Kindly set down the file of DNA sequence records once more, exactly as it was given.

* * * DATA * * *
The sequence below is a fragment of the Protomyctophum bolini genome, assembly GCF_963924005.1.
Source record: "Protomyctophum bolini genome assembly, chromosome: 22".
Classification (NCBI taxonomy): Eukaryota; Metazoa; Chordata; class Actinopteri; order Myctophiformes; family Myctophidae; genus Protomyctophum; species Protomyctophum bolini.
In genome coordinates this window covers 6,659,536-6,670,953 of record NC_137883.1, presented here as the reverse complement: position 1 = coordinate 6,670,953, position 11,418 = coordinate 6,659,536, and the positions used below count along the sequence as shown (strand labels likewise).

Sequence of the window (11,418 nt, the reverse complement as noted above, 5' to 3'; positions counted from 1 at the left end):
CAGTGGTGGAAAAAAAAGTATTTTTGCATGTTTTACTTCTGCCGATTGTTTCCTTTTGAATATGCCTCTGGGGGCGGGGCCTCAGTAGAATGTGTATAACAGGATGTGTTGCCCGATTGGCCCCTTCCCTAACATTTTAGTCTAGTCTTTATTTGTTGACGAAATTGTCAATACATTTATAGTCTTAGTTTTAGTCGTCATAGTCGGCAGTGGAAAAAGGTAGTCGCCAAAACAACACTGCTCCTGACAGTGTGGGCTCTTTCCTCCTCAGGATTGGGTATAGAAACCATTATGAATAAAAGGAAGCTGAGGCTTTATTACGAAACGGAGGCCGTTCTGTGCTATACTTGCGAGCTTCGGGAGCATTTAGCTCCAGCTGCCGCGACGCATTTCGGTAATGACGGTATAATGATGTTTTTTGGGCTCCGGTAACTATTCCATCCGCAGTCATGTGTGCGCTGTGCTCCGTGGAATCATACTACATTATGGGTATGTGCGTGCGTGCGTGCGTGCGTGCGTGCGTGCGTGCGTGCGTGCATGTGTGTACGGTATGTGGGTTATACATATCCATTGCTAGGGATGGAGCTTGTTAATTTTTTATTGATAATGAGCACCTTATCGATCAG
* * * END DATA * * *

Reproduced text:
The sequence below is a fragment of the Protomyctophum bolini genome, assembly GCF_963924005.1.
Source record: "Protomyctophum bolini genome assembly, chromosome: 22".
Classification (NCBI taxonomy): Eukaryota; Metazoa; Chordata; class Actinopteri; order Myctophiformes; family Myctophidae; genus Protomyctophum; species Protomyctophum bolini.
In genome coordinates this window covers 6,659,536-6,670,953 of record NC_137883.1, presented here as the reverse complement: position 1 = coordinate 6,670,953, position 11,418 = coordinate 6,659,536, and the positions used below count along the sequence as shown (strand labels likewise).

Sequence of the window (11,418 nt, the reverse complement as noted above, 5' to 3'; positions counted from 1 at the left end):
CAGTGGTGGAAAAAAAAGTATTTTTGCATGTTTTACTTCTGCCGATTGTTTCCTTTTGAATATGCCTCTGGGGGCGGGGCCTCAGTAGAATGTGTATAACAGGATGTGTTGCCCGATTGGCCCCTTCCCTAACATTTTAGTCTAGTCTTTATTTGTTGACGAAATTGTCAATACATTTATAGTCTTAGTTTTAGTCGTCATAGTCGGCAGTGGAAAAAGGTAGTCGCCAAAACAACACTGCTCCTGACAGTGTGGGCTCTTTCCTCCTCAGGATTGGGTATAGAAACCATTATGAATAAAAGGAAGCTGAGGCTTTATTACGAAACGGAGGCCGTTCTGTGCTATACTTGCGAGCTTCGGGAGCATTTAGCTCCAGCTGCCGCGACGCATTTCGGTAATGACGGTATAATGATGTTTTTTGGGCTCCGGTAACTATTCCATCCGCAGTCATGTGTGCGCTGTGCTCCGTGGAATCATACTACATTATGGGTATGTGCGTGCGTGCGTGCGTGCGTGCGTGCGTGCGTGCGTGCGTGCATGTGTGTACGGTATGTGGGTTATACATATCCATTGCTAGGGATGGAGCTTGTTAATTTTTTATTGATAATGAGCACCTTATCGATCAG